One of the reasons why this application concept has not been thought of is felt to be that in spite of the required special forming conditions and physical properties for the above fibers, most of the above-mentioned aliphatic polyesters have melting points of 100 C. or lower even if they are crystalline, and have poor heat stability when melted above that. Of further importance is that the properties, particularly mechanical properties such as tensile strength, of these aliphatic polyesters show markedly poor values even when they are the same level of number-average molecular weight as the above-mentioned polyethylene terephthalete, so just conceiving that the fibers having required strength and the like would be obtained was difficult.

Another reason seems to be that studies for improving the physical properties of the aliphatic polyesters by increasing their number-average molecular weights have not been sufficiently advanced because of their poor heat stability.

The object of the present invention is to provide polyester fibers prepared by the above-mentioned aliphatic polyesters as their components which have sufficient high molecular weights for practical use and excellent mechanical properties represented by heat stability and tensile strength, and which can be decomposed by microorganisms and the like, i.e., are biodegradable as one means of waste disposal so that they may be easily disposed of after the use thereof.

SUMMARY OF THE INVENTION

As a result of various studies of the reaction conditions for obtaining polyesters having sufficient high molecular weight for practical use and molding properties suitable for fiber forming, the present inventors have obtained specific aliphatic polyesters that maintain biodegradability while having sufficient high molecular weights for practical use, then have found that fibers prepared from the polyesters have heat stability and mechanical strength as well as the above-mentioned biodegradability to achieve the present invention.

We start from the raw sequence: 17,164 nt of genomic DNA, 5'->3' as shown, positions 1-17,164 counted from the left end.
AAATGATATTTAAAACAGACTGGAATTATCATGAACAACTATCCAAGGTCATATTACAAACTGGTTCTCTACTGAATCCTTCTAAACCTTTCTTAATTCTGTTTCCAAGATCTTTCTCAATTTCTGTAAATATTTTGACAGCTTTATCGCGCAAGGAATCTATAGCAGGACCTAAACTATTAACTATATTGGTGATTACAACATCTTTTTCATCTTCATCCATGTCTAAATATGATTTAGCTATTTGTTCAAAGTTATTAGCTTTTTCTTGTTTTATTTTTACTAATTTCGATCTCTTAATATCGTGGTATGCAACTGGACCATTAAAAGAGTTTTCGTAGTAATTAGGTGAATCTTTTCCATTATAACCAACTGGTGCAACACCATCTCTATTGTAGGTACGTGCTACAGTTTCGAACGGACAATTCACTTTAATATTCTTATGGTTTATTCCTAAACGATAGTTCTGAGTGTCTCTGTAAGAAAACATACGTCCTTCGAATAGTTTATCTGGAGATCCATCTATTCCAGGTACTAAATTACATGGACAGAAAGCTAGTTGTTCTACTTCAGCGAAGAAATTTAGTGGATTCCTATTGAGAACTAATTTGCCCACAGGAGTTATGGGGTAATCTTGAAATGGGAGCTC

That is, the present invention provides: (A) fibers mainly consisting of an aliphatic polyester having a melt viscosity of 1.0102 -1.0104 poises at a temperature of 190 C. and a shear rate of 1,000 sec.sup.-1.

Further, the present invention provides the fibers of (A) which are monofilaments having a tensile strength of 2.0 to 12.0 g/d and a tensile elongation of 7 to 110%.

Furthermore, the present invention provides the fibers of (A) which are parallel fibers having a tensile strength of 2.0 to 12.0 g/d and a tensile elongation of 5 to 80% in the separated single fiber.

Further, the present invention provides the fibers of (A) which are multifilaments having a tensile strength of 2.0 to 10.0 g/d and a tensile elongation of 10 to 120%.

Furthermore, the present invention provides the fibers of (A) which are staples consisting of the multifilaments having a tensile strength of 2.0 to 10.0 g/d and a tensile elongation of 10 to 120%.

Further, the present invention provides the fibers of (A) which are crimped fibers having a tensile strength of 2.0 to 10.0 g/d and a percentage crimp of 3 to 20.

Still further, the present invention provides the fibers of (A) which are composite fibers comprising a sheath component made of one of a group of raw materials respectively consisting of as a main component a high-melting point aliphatic polyester and low-melting point aliphatic polyester; and a core component made of the other raw material.

DETAILED DESCRIPTION OF THE INVENTION

The present invention will be described below in further detail.

The aliphatic polyester of the present invention mainly consists of a polyester obtained by reacting two components of glycols and dicarboxylic acid (or acid anhydrides thereof), and if necessary as a third component, with at least one polyfunctional component selected from the group consisting of trifunctional or tetrafunctional polyols, oxycarboxylic acids, and polybasic carboxylic acids (or acid anhydrides thereof). The aliphatic polyesters are prepared by reacting relatively high molecular weight polyester prepolymers which have hydroxyl groups at ends with a coupling agent so as to make them even higher molecular weight polymer.